The NDIA (National Defense Industry Association) Information Systems Summit II is being held in Baltimore April 4-6, 2011. For those not familiar with this organization, it is an industry group with members from industry and the government - both DoD and other agencies using Earned Value. NDIA writes "guidelines" for Integrated Baseline Review (IBR), the "Intent" of the 32 ANSI-748-B Earned Value Management criteria, the updated MIL-STD-881C Work Breakdown Structure standard and many other documents, policies, and guideline in a variety of defense domains.
The Information Systems Summit this year is focusing on "agile." The motivation for this topic comes from the National Defense Authorization Act § 804, titled IMPLEMENTATION OF NEW ACQUISITION PROCESS FOR INFORMATION TECHNOLOGY SYSTEMS.
This section states (a) The Secretary of Defense shall develop and implement a new acquisition process for information technology systems. The acquisition process developed and implemented pursuant to this subsection shall, to the extent determined appropriate by the Secretary--(1) be based on the recommendations in chapter 6 of the March 2009 report of the Defense Science Board Task Force on Department of Defense Policies and Procedures for the Acquisition of Information Technology; and (2) be designed to include-- (A) early and continual involvement of the user; (B) multiple, rapidly executed increments or releases of capability; (C) early, successive prototyping to support an evolutionary approach; and (D) a modular, open-systems approach.
There are all the agile development speakers from the named agile development firms, all talking about Scrum, software development methods, and the training, coaching, and tools needed to develop code using Agile.
One slight little glotch in all this is the presence of several Federal Regulations for procurement programs in the Department of Defense.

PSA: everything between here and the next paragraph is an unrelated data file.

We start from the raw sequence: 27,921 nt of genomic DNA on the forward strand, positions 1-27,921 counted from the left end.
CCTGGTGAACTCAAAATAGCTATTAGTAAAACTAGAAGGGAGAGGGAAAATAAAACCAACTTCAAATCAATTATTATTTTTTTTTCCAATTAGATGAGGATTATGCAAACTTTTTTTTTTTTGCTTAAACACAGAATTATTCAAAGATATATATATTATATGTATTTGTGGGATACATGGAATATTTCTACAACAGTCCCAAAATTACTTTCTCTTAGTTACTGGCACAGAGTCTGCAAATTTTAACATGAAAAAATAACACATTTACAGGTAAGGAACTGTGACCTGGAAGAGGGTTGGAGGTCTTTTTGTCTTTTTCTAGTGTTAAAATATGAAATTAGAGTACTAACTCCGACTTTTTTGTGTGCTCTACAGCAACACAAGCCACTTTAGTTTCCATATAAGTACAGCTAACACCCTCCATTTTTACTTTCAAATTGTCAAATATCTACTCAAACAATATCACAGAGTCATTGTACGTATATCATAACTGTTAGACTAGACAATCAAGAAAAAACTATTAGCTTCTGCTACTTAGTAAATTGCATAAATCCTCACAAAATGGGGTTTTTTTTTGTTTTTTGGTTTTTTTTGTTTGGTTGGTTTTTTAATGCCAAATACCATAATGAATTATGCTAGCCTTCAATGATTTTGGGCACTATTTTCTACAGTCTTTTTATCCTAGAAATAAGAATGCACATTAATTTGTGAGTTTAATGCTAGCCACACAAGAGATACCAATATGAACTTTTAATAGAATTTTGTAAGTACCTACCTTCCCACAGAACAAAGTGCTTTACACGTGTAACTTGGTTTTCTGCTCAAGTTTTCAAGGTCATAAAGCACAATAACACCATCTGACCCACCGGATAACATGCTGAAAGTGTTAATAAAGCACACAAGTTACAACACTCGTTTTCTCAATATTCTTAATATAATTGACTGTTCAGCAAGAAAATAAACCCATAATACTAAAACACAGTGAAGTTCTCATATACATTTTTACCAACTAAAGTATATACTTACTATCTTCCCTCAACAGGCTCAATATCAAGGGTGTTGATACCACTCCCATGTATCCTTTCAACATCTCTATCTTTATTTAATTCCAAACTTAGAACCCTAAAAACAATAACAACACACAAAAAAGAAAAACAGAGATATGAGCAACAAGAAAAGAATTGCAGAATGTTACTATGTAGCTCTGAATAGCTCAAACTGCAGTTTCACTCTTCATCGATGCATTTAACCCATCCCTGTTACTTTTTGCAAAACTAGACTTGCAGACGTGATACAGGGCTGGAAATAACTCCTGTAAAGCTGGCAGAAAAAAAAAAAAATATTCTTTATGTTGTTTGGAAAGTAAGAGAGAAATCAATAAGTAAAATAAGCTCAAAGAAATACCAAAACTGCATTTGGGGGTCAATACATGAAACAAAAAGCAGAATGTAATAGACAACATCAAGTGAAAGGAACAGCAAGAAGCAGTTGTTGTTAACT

Earned Value Management is Mandated
For programs larger than $20M Earned Value is mandated. For programs larger than $50M a Validated Earned Value Management System (EVMS) is mandated. The directives for these are:
- FAR 34.201 - which states An Earned Value Management System (EVMS) is required for major acquisitions for development, in accordance with OMB Circular A-11.
- DFAR 252.234–7002 - which states In the performance of this contract, the Contractor shall use— (1) An Earned Value Management System (EVMS) that complies with the EVMS guidelines in the American National Standards Institute/Electronic Industries Alliance Standard 748, Earned Value Management Systems (ANSI/EIA-748); and (2) Management procedures that provide for generation of timely, reliable, and verifiable information for the Contract Performance Report (CPR) and the Integrated Master Schedule (IMS) required by the CPR and IMS data items of this contract.
So Now What?
With all the speakers speaking about agile development, the program management of these programs, and the FAR/DFAR compliance is a topic that needs to be addressed. Since many times, DoD is spending money of acquisition for IT programs greater than $20M the connecting between Agile and Earned Value must be addressed.
What this means is that the principles of agile are now coming in contact with the reality of software development in the United States Department of Defense. An organization that historically has not been kind to "free thinking" emergent, personalized, rogue, feral, self proclaimed thought leaders. This is now the "show" as the farm team baseball player call it - the BIG TIME.
The Defense Contract Management Agency (DCMA) and the Defense Contract Audit Agency will have somethings to say about this. Not from the software development methods, but from the Earned Value, Cost Accounting, Subcontracting, and Contract Performance Reporting requirements for these "agile software development contracts."
In Preparation For Agile IT Defense Programs
The challenge here is to "connect the dots" between Agile and Earned Value in a way to allows both to work, both to provide their benefits to the program, and the DoD to be compliant with the FAR, DFAR, and other government regulations.
Here's a starting point that will be further developed for ISS in April.
- Earned value comes in contact with software developemnt methods that produce periodic measurable value in ways not found in tradition development
- Agile comes in contact with program performance management method that have proven not only useful but necessary for the success of large acquisition.
Earned Value Management + Agile Software Development = IT Program Success